Oops, our bad: by observing the universe, we may have doomed it

DarkMatterPie-590 One of the weirdest aspects of quantum theory is the role of the observer: particles exist only as probabilities until they are observed, at which point they become definite. (Schrödinger’s neither-alive-nor-dead cat is the most famous thought experiment along these lines.) (Via EurekAlert!)

Now New Scientist is reporting that a pair of physicists at Case Western Reserve University in Cleveland, Ohio, suggest that when, in 1998, astronomers observed the light from supernovae and from that deduced the existence of dark energy, we may have reset the clock of the university universe to the state it was in early in its history, when it was more likely to just as suddenly cease to exist as it suddenly sprang into existence in the first place. (Image: NASA via Wikimedia Commons.)

We’re still here, so the universe hasn’t winked out of existence just yet. But any second now…

[tags]cosmology, astronomy, physics, quantum theory[/tags]

10 thoughts on “Oops, our bad: by observing the universe, we may have doomed it”

  1. I’m trying to grasp that concept right now but my brain is just baffled. That’s either incredibly deep, so deep that I can’t understand it fully, or so ridiculous that it defies reason…*shakes head in confusion*

  2. “we may have reset the clock of the university to the state it was in early in its history”

    seriously even more confused

  3. Please fix your links so they go to the specific news items and not the home pages of New Scientist and Case Western.

    Many thanks. Fantastic site.

  4. That’s what confuses me GLP…that’s just completely insane :S.

    (thankfully I knew you guys meant “universe” and not “university”, otherwise I would have been even more confused than I am now…)

  5. Speaking as a physicist, it appears to me that this story is an oversimplification of quantum mechanics to such a ridiculous extent that it results in a complete (and quite sensationalist) misunderstanding being conveyed to the public. Making measurements in quantum mechanics can indeed cause “collapse” of the experimental wavefunction involved, but no measurement ever made by a person (who is quite insignificant on the scale of the universe itself) could ever so result in determining or limiting the entire “state” of the universe overall (countless particles and states) such that all of space-time became constrained to conform to a dramatic and macroscopically-different future! My best guess is simply that the scientists who are being cited here are being wildly misquoted and misunderstood by the media. It wouldn’t be the first time something like that has happened. Scientists should be far more careful talking to the press. We (i.e., humans) live in the universe and we can make observations that affect the local quantum states in our lab experiments. But that hardly makes us into all-powerful gods, altering the cosmos itself. After all, nearly all of the universe (which is roughly 13 billion light-years across) goes along just fine without us, and (for now) remains utterly beyond our reach and our control, regardless of whatever measly quantum mechanical experiments we may or may not perform at a university, regardless of what we observe (or do not observe) with our telescopes, and regardless of how excitedly the media may report/misreport our work! Perhaps someday in the future we will learn how to manipulate the entire universe itself. But for now, simply launching a few probes around in our (utterly puny) solar system takes the best technology we have. Does anyone seriously think the universe itself is quaking in its boots just because we are staring at some tiny piece of it through our telescopes and arguing about what we have (or have not) measured and what it means (or doesn’t mean)? Get a grip, folks!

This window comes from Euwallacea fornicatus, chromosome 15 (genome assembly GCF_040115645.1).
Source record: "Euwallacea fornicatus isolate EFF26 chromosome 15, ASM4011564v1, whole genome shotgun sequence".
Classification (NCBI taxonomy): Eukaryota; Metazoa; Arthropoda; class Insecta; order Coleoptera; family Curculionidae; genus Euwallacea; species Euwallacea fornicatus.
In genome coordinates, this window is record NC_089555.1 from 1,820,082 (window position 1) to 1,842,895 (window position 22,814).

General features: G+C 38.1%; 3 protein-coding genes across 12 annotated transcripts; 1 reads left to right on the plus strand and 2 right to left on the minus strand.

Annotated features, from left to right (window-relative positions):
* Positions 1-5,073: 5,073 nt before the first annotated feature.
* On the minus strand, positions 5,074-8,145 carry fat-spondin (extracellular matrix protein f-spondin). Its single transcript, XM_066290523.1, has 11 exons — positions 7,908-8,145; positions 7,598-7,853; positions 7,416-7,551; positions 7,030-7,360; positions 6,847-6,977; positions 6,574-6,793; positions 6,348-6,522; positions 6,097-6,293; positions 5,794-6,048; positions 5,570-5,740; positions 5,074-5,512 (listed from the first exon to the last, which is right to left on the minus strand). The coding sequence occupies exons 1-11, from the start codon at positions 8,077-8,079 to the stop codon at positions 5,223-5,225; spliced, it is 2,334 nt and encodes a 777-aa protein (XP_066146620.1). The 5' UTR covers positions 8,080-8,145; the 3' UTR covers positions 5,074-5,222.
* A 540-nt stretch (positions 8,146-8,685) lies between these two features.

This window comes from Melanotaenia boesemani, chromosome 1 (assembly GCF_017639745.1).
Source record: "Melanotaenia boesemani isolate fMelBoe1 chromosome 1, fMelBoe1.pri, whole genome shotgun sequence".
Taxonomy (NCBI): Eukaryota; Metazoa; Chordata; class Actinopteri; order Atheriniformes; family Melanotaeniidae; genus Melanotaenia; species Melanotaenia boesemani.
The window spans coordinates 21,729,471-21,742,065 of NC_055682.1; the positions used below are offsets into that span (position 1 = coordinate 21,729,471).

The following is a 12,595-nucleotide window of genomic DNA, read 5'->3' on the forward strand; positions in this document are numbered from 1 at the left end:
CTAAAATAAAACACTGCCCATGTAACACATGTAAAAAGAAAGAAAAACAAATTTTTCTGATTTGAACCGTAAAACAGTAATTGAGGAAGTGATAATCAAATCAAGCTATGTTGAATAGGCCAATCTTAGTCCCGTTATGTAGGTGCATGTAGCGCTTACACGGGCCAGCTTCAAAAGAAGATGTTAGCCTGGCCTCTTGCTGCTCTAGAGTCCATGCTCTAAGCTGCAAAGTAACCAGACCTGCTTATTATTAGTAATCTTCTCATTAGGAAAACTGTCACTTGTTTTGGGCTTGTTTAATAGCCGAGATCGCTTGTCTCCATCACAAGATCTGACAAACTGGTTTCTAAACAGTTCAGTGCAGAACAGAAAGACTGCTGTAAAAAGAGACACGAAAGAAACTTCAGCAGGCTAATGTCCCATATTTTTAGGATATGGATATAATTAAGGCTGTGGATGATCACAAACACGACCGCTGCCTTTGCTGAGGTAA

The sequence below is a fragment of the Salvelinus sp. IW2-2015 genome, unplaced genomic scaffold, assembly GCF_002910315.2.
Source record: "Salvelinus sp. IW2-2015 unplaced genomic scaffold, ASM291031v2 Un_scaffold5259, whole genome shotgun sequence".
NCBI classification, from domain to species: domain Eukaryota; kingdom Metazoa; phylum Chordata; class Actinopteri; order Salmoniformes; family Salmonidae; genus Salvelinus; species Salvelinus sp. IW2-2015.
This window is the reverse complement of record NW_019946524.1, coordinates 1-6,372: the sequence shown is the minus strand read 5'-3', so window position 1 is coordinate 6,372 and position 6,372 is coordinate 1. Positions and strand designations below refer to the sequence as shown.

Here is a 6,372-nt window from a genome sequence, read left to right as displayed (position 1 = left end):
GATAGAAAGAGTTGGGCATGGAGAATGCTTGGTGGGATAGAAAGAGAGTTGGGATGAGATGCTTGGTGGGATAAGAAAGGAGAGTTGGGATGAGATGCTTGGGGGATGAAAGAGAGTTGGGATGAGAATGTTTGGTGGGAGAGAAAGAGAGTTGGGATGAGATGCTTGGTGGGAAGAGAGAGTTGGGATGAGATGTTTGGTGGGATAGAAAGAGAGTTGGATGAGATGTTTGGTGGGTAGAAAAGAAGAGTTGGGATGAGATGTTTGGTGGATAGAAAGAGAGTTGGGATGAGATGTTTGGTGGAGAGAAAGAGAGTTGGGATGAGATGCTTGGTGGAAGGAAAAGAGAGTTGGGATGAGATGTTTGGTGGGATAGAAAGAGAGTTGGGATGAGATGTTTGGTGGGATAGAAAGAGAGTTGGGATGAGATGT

6. ookay. I think I get that. Kind of makes sense actually. Thanks for the info.

    Dr. Koslover – my muse says get a grip. While I do not condone her saying rather rude stuff to random randoms I do sort of agree. It was a good post. For those of us without degrees in physics (…yet) it cleared up some stuff, and for those of us who write sci-fi it gave our muses some ideases. Don’t diss what gives us ideases. There aren’t enough to start with!

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